Tuesday, February 12, 2013

Weaving Common Core into Persuasive Writing

As I learn more about Common Core and how students are going to have to read across multiple texts as well as think critically about what they are reading. I have decided that I need to start small and take baby steps. At the same time I don't want to throw the baby out with the bath water, so I am building on what I have done in the past that has been successful and integrating some new ideas with Common Core into our persuasive writing unit.

The first thing I do is share several favorite pictures books that are excellent mentor text including Alex and the Lemonade Stand.  Next we looked at a few mentor text wonders at Wonderopolis. Both of these examples set a strong foundation for students building their knowledge about what does persuasive writing look like and sound like.

To get my feet wet and start weaving some Common Core ideas, we looked at several articles from different sources on the Smart Board. The students came up to the board and underlined important facts, statistics, BIG names and quotes that supported the article. We had already discussed the specific criteria that makes a persuasive article strong. Next the students pulled sentences out of an article and wrote it on a sentence strip.  We used these as mentor sentences and labeled them. 

Finally the students read their own article, took notes and then we shared as a class.  As we discussed the writing across several texts, I noticed the conversation got richer because students would refer to the pictures books, wonders or articles as examples.  For example, "I remember in..." or "Don't you remember when we read...."  "Hey isn't it neat how all of the articles include data to support the argument."

I am positive that they have a much stronger base to start their research this week as they choose their "HOT topic."

Wednesday, February 6, 2013

Celebrating Digital Literacy

 Today is Digital Learning Day and when I accessed the link to learn more about this celebration, I found this graphic. "Digital Learning Day is a national campaign that celebrates teachers and shines a spotlight on successful instructional practice and effective use of technology in classrooms across the country." As I looked at this graphic and read the words surrounding save the date, I knew that I wanted to post about how I use Wonderopolis in my writing workshop.

So often I ask myself a simple question when I am thinking about writing, "Is this authentic writing?" Occasionally the answer is no unfortunately because the lesson is designed to complete a writing indicator.  However, for the past two years, I have used authentic writing with my students by leaving comments on different wonders at Wonderopolis.  Because of a schedule change (Spanish 2nd trimester), I had to switch from Wonder Wednesday to Thinking Thursday which the students named for us.  I like that title because the students are thinking and extending their wondering at home while they write their wonder comment.  We completed our first round comments several weeks ago, and I was pleased with the specific criteria that the students chose for this year's comments.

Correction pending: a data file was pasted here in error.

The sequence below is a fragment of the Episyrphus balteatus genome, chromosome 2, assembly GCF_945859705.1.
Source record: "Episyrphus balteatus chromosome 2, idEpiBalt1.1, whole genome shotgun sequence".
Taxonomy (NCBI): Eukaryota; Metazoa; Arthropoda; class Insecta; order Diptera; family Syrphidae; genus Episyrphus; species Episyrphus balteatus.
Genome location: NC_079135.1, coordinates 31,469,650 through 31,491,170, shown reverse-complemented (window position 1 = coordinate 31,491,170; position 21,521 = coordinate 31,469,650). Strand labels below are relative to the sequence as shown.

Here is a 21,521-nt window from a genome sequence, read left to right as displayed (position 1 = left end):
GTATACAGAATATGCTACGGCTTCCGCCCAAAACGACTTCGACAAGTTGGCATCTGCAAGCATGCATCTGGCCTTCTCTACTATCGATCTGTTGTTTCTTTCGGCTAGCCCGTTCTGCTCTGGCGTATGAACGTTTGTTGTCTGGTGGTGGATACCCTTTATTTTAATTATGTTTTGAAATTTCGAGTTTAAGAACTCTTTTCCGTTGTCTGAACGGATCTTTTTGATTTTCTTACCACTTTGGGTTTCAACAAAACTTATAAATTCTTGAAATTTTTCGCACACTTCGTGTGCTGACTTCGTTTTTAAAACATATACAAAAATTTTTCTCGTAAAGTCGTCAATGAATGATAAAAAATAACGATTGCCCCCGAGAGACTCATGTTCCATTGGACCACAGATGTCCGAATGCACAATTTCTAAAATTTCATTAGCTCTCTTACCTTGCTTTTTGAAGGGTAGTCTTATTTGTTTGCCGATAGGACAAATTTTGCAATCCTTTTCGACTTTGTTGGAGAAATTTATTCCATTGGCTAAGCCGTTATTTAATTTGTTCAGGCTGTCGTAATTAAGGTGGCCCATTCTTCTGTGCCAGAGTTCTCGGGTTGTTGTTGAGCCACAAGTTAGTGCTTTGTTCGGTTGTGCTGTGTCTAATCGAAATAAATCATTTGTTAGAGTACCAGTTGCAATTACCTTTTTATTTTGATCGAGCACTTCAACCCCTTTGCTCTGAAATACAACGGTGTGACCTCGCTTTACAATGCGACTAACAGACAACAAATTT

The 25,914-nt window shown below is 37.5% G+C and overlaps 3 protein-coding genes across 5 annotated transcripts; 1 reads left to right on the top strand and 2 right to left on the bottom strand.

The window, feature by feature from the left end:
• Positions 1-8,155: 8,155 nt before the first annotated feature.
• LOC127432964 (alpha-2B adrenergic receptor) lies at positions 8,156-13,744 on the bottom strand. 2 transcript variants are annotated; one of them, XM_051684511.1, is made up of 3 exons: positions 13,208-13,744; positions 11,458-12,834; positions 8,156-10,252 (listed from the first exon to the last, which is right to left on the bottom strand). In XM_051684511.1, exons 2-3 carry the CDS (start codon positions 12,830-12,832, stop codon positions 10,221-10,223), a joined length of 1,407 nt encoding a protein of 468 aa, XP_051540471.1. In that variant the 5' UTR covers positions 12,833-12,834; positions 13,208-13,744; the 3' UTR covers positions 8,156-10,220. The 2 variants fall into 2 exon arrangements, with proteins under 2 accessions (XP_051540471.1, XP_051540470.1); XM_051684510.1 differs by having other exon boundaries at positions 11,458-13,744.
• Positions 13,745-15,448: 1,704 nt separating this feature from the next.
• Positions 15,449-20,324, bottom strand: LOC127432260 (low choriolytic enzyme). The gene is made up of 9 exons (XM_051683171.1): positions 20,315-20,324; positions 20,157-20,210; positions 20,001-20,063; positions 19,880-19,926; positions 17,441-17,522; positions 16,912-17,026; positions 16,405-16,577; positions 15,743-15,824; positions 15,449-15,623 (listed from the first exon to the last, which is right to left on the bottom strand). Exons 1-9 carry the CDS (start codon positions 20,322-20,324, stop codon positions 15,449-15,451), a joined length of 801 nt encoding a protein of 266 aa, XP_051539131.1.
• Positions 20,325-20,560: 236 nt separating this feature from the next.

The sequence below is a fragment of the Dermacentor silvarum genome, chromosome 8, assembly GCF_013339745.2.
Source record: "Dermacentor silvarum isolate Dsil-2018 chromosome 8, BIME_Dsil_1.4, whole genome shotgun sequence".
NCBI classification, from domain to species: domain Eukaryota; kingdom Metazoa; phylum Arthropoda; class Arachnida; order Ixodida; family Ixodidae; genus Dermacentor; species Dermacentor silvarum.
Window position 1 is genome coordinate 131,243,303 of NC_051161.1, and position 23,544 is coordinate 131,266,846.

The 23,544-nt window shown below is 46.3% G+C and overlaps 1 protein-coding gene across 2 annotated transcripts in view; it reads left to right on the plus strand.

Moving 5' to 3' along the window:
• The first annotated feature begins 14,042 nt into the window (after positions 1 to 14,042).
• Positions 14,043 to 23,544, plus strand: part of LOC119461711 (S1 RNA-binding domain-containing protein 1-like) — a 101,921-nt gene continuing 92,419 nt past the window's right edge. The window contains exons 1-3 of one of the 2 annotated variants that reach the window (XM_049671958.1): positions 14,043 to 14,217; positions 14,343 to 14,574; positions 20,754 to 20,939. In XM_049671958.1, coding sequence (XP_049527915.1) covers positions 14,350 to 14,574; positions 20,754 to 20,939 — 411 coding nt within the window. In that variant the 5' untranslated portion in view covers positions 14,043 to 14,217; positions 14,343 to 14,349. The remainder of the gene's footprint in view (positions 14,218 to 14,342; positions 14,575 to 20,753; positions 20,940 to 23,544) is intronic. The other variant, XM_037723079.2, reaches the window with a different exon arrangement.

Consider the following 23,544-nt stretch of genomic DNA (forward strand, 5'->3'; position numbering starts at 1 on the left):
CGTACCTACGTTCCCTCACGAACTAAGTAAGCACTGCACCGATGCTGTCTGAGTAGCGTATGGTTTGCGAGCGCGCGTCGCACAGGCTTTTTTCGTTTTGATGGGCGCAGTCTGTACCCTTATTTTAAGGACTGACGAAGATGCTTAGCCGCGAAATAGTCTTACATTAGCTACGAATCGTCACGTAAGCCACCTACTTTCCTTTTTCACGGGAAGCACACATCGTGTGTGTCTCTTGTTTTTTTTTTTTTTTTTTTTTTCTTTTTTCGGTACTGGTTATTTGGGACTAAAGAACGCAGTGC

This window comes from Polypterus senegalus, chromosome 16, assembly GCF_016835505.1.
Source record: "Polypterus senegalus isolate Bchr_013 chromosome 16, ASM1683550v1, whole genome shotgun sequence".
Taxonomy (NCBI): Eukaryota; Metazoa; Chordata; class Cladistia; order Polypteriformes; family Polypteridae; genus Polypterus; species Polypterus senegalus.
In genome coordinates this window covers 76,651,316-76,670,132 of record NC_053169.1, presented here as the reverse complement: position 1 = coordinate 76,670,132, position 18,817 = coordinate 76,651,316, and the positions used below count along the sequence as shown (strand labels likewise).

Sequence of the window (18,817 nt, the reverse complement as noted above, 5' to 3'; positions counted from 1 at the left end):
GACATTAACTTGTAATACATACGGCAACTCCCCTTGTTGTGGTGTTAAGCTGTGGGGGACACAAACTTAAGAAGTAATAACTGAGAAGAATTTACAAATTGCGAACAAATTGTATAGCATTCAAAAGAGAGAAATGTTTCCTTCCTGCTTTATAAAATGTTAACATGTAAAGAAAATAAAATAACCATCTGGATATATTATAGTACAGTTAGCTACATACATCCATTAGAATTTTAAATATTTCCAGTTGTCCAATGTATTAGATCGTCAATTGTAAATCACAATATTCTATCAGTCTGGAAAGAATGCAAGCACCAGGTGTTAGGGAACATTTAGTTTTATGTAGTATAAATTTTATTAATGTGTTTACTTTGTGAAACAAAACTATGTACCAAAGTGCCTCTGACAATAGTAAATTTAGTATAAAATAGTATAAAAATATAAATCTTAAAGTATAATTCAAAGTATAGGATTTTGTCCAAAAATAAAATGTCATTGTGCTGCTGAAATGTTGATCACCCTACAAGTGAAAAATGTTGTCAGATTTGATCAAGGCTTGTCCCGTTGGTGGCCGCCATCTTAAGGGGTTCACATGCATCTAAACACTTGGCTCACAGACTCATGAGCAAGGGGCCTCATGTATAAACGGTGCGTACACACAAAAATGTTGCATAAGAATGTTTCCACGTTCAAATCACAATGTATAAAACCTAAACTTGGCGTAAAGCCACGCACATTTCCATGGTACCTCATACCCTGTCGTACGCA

The students created our class rubric this year with the following criteria:  connections, new vocabulary, new facts, asking questions to extend learning, new facts, predictions for tomorrow's wonder.  

 In addition, every comment that is left on Wonderopolis receives a reply that is authentic to their comment. The students beam when they find their comment and are able to share the respons with our class the following day after Thinking Thursday.

For enrichment, I encourage students to some additional research so that they can extend other comments.  I was so proud of S. as he researched Dan's comments!  Way to extend learning at home.  Have you tried having your students leave wonder comments? As you explore different digital sites today I would encourage to explore Wonderopolis. It is an amazing site that is being used K-12 focusing on non fiction reading along with integrating all reading/writing standards.  One shop stopping for literacy.

Sunday, February 3, 2013

Important Dates To Remember

Our Wonderopolis team will be honoring Digital Learning Day 2013 along with joining the Verizon Foundation in the twitter chat #EdTechChat. The chat will be February 6th @ 8:00 PM Eastern Standard Time.  The topic will be about how to use digital tools to promote students growth.

Celebrating reading is always at the top of my list and to celebrate it with the world is even better.  As I begin to read blogs about the celebration, I am already thinking about how to help my students get excited about World Read Aloud Day.

Check out these resources for idea: